Two versions of the same passage of poetry are written on folios 83 and 83 verso (D06164, D06165), the second being longer. A similar ‘Ode to Discord’ in Turner’s Verse Book (private collection)5 must be intended as an epigraph for the 1806 Goddess of Discord although it was not published in the catalogue of the British Institution exhibition. The 1806 exhibition was the first at the Institution, which was founded in 1805 by patrons and collectors to ‘encourage and reward the talents of the Artists of the United Kingdom’. Interpretations of the picture usually hinge on its historical credentials as a fantasia on the origins of the Trojan War, its alchemical symbolism or a connection to the preoccupations of Turner’s Hammersmith neighbour, the painter Philippe Jacques de Loutherbourg, with science, chemistry and magic. However, the verses suggest that Turner might, at least privately, have toyed with a parallel satire as rivalry broke out between the Institution and the Royal Academy. Artists were wary of the Institution’s motives and leadership by self-appointed arbiters of taste. One of these, Sir George Beaumont, was a vociferous critic of Turner and the fire-breathing dragon in Turner’s 1806 picture, and described in his verses – ‘the Guardian Dragon in himself an host’ – prehaps represents Beaumont. (It might also be Mrs. Loutherbourg, who is said to have become so enraged by Turner’s constant visits and plunder of her husband’s professional secrets that she threw him out of the house). Another note inside the back cover of the book (D40658) is only partly legible, but seems to refer to the critical reception of art and artists ‘offering ... a new style’, and to recommend encouragement in ‘terms of cordiality’ rather than such as ‘convey doubt to the individual’.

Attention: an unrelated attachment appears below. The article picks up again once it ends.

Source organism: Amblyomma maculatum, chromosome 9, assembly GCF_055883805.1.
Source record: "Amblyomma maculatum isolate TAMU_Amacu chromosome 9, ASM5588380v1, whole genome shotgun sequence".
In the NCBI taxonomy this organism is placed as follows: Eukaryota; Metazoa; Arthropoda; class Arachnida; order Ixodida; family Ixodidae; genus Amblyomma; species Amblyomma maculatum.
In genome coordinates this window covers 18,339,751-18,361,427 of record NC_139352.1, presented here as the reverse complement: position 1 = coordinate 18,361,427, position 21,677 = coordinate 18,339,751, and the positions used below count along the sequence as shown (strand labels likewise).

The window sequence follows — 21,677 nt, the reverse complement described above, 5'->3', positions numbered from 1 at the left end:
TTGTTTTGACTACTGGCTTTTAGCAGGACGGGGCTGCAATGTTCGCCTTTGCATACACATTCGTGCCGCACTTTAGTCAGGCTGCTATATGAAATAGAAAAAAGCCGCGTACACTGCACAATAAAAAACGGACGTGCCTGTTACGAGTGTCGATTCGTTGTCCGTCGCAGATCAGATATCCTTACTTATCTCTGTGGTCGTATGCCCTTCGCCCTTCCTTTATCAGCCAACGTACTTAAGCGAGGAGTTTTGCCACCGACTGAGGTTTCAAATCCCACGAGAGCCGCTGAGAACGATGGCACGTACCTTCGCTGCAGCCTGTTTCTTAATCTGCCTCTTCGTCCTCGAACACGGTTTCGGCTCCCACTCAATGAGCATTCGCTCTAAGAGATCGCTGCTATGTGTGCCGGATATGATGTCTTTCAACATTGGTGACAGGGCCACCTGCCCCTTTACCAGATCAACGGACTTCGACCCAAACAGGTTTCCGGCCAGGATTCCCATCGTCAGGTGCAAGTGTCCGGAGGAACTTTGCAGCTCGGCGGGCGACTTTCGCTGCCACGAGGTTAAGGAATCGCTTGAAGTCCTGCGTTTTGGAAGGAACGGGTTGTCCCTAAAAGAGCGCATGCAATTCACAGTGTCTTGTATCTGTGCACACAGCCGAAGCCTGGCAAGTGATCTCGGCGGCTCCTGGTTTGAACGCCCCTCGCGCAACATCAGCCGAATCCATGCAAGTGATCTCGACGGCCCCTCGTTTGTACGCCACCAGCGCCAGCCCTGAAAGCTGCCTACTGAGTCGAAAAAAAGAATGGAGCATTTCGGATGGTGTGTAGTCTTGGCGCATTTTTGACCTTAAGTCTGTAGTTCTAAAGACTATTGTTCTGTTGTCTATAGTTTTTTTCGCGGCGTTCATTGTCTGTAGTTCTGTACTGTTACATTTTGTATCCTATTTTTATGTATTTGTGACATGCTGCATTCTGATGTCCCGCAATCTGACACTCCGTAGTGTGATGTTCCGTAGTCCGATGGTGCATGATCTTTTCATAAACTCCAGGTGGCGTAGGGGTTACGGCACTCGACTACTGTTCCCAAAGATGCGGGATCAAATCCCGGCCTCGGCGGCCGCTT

Probably later additions to the sketchbook are two alternative recollections of the lake and temples at Stourhead, on folios 39 verso and 40 (D06111, D06112). Turner first visited Stourhead, the Wiltshire home or his early patron Sir Richard Colt Hoare, in 1795. The drawings here look more like composition studies than sketches from nature and folio 40 was probably an early idea for the watercolour Rise of the River Stour at Stourhead of circa 1817 (Sudeley Castle Trustees) exhibited at the Royal Academy in 1825.6 Turner is likely to have renewed contact with Hoare in 1808 while visiting North Wales and Tabley in Cheshire.7 Conceivably the watercolour was mooted then and variant compositions sketched from memory.
1
Butlin and Joll 1984, pp.44–6 no.57 (pl.67).
2
David Hill, Turner on the Thames: River Journeys in the Year 1805, New Haven and London 1993, pp.159–71.
3
Wilkinson 1974, p.82.
4
Butlin and Joll 1984, p.66 no.89 (pl.99).
5
Wilton and Mallord Turner 1990, p.40.
6
Andrew Wilton, The Life and Work of J.M.W. Turner, Fribourg 1979, p.356 no.496 reproduced.
7
See Tabley Sketchbooks and Tour to Cheshire, North Wales, Lancashire and Yorkshire 1808.

David Blayney Brown
September 2008

Showing 1 - 30 of 111 artworks
Sort by:
View as:
Showing 1 - 30 of 111 artworks

How to cite

David Blayney Brown, ‘Windsor and Eton sketchbook c.1806–8’, sketchbook, September 2008, in David Blayney Brown (ed.), J.M.W. Turner: Sketchbooks, Drawings and Watercolours, Tate Research Publication, December 2012, https://www.tate.org.uk/art/research-publications/jmw-turner/windsor-and-eton-sketchbook-r1130250, accessed 20 January 2022.